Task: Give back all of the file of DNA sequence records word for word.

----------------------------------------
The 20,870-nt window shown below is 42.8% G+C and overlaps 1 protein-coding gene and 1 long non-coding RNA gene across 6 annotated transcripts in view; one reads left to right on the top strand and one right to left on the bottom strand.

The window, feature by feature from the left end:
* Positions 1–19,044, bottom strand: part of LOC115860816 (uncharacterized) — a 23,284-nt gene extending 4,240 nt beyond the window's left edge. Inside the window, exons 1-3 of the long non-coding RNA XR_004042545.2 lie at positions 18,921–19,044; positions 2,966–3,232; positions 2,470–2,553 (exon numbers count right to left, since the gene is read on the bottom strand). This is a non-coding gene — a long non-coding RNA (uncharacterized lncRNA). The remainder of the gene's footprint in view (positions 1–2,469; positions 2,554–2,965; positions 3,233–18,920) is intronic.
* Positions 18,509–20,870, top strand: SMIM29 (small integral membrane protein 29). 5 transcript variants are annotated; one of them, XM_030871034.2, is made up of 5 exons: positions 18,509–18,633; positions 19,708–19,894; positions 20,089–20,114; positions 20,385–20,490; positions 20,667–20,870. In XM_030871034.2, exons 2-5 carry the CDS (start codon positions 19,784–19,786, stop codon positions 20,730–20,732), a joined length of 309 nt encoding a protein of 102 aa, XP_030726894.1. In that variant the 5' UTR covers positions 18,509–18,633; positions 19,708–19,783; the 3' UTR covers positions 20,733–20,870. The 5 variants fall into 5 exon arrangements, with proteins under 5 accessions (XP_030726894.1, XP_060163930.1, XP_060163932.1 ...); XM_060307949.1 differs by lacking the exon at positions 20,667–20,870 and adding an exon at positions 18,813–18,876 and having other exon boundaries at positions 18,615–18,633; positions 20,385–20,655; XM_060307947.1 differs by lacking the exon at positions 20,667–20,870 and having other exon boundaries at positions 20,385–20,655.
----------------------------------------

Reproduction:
The 20,870-nt window shown below is 42.8% G+C and overlaps 1 protein-coding gene and 1 long non-coding RNA gene across 6 annotated transcripts in view; one reads left to right on the top strand and one right to left on the bottom strand.

The window, feature by feature from the left end:
* Positions 1–19,044, bottom strand: part of LOC115860816 (uncharacterized) — a 23,284-nt gene extending 4,240 nt beyond the window's left edge. Inside the window, exons 1-3 of the long non-coding RNA XR_004042545.2 lie at positions 18,921–19,044; positions 2,966–3,232; positions 2,470–2,553 (exon numbers count right to left, since the gene is read on the bottom strand). This is a non-coding gene — a long non-coding RNA (uncharacterized lncRNA). The remainder of the gene's footprint in view (positions 1–2,469; positions 2,554–2,965; positions 3,233–18,920) is intronic.
* Positions 18,509–20,870, top strand: SMIM29 (small integral membrane protein 29). 5 transcript variants are annotated; one of them, XM_030871034.2, is made up of 5 exons: positions 18,509–18,633; positions 19,708–19,894; positions 20,089–20,114; positions 20,385–20,490; positions 20,667–20,870. In XM_030871034.2, exons 2-5 carry the CDS (start codon positions 19,784–19,786, stop codon positions 20,730–20,732), a joined length of 309 nt encoding a protein of 102 aa, XP_030726894.1. In that variant the 5' UTR covers positions 18,509–18,633; positions 19,708–19,783; the 3' UTR covers positions 20,733–20,870. The 5 variants fall into 5 exon arrangements, with proteins under 5 accessions (XP_030726894.1, XP_060163930.1, XP_060163932.1 ...); XM_060307949.1 differs by lacking the exon at positions 20,667–20,870 and adding an exon at positions 18,813–18,876 and having other exon boundaries at positions 18,615–18,633; positions 20,385–20,655; XM_060307947.1 differs by lacking the exon at positions 20,667–20,870 and having other exon boundaries at positions 20,385–20,655.